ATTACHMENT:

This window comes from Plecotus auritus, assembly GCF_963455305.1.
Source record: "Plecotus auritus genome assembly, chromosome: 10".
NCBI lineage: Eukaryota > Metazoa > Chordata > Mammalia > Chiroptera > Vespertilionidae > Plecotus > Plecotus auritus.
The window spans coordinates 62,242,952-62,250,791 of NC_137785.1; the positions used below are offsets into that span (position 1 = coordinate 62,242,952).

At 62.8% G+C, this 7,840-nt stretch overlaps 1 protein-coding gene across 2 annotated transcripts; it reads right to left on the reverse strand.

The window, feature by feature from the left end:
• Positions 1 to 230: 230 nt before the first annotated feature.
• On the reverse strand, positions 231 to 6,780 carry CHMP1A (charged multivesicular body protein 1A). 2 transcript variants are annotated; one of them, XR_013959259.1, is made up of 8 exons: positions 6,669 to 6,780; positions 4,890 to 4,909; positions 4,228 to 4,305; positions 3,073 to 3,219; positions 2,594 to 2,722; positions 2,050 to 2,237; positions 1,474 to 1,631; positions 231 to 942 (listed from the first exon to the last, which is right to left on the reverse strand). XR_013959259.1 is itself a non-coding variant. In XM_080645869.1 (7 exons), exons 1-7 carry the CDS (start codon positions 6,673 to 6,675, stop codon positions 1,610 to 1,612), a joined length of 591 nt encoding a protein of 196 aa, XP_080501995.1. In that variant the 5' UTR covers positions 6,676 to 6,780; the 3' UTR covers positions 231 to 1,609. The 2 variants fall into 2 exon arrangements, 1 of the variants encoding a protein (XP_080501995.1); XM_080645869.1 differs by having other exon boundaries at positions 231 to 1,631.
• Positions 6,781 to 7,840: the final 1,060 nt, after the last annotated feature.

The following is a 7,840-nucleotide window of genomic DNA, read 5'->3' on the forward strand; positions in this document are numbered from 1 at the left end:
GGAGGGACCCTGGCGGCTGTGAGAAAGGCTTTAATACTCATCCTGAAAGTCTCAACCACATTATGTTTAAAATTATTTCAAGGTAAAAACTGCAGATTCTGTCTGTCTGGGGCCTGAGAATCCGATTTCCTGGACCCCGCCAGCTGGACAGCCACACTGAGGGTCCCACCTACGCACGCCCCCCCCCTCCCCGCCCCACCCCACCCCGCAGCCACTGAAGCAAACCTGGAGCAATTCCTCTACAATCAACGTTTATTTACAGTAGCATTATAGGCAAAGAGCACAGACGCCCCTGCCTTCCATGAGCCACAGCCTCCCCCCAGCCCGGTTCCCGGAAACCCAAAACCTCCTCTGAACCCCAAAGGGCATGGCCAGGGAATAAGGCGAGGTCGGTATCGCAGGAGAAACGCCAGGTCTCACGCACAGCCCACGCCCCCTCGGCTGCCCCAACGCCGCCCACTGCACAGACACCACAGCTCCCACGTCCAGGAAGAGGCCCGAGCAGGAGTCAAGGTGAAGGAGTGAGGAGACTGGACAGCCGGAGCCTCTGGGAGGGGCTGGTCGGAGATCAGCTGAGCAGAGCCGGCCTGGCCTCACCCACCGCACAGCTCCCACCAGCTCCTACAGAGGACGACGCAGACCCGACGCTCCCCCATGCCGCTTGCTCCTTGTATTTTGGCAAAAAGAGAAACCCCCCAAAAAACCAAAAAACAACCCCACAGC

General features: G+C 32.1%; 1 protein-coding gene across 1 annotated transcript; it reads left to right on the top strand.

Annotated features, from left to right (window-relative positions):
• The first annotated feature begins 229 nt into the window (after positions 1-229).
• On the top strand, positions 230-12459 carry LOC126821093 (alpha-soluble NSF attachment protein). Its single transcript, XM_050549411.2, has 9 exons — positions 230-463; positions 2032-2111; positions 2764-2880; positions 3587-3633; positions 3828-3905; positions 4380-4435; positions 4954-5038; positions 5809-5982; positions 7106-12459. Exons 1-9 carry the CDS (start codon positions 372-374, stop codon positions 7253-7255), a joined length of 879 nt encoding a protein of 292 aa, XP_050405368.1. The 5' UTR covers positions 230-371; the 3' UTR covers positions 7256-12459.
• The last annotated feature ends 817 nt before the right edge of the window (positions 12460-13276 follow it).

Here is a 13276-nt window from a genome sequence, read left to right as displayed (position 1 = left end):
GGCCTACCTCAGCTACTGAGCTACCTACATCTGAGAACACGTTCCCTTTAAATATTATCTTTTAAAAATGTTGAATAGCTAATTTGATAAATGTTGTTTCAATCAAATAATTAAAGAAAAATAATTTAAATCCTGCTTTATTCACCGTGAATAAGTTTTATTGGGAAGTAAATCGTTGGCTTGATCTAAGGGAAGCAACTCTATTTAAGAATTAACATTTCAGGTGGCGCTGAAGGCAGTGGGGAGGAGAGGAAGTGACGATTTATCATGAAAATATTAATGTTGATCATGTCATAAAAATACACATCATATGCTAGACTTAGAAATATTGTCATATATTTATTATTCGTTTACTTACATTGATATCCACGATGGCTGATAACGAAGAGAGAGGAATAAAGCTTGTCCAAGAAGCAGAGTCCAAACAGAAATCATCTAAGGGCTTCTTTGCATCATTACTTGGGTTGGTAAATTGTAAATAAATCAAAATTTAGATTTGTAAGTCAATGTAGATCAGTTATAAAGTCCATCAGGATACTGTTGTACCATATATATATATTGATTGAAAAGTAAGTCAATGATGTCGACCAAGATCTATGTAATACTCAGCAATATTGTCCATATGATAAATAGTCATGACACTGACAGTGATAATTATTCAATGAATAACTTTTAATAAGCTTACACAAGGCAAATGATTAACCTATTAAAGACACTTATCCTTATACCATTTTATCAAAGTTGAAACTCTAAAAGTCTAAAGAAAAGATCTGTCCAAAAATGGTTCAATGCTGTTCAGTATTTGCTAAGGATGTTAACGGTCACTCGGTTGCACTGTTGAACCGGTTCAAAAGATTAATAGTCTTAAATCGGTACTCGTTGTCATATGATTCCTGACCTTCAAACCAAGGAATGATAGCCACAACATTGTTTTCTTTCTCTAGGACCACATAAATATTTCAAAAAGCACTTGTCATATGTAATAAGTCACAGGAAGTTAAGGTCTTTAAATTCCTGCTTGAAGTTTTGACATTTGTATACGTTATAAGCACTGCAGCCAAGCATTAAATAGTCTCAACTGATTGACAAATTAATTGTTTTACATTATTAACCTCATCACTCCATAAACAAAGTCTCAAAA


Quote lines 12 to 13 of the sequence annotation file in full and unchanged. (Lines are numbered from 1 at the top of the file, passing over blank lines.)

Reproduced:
General features: G+C 32.1%; 1 protein-coding gene across 1 annotated transcript; it reads left to right on the top strand.

Annotated features, from left to right (window-relative positions):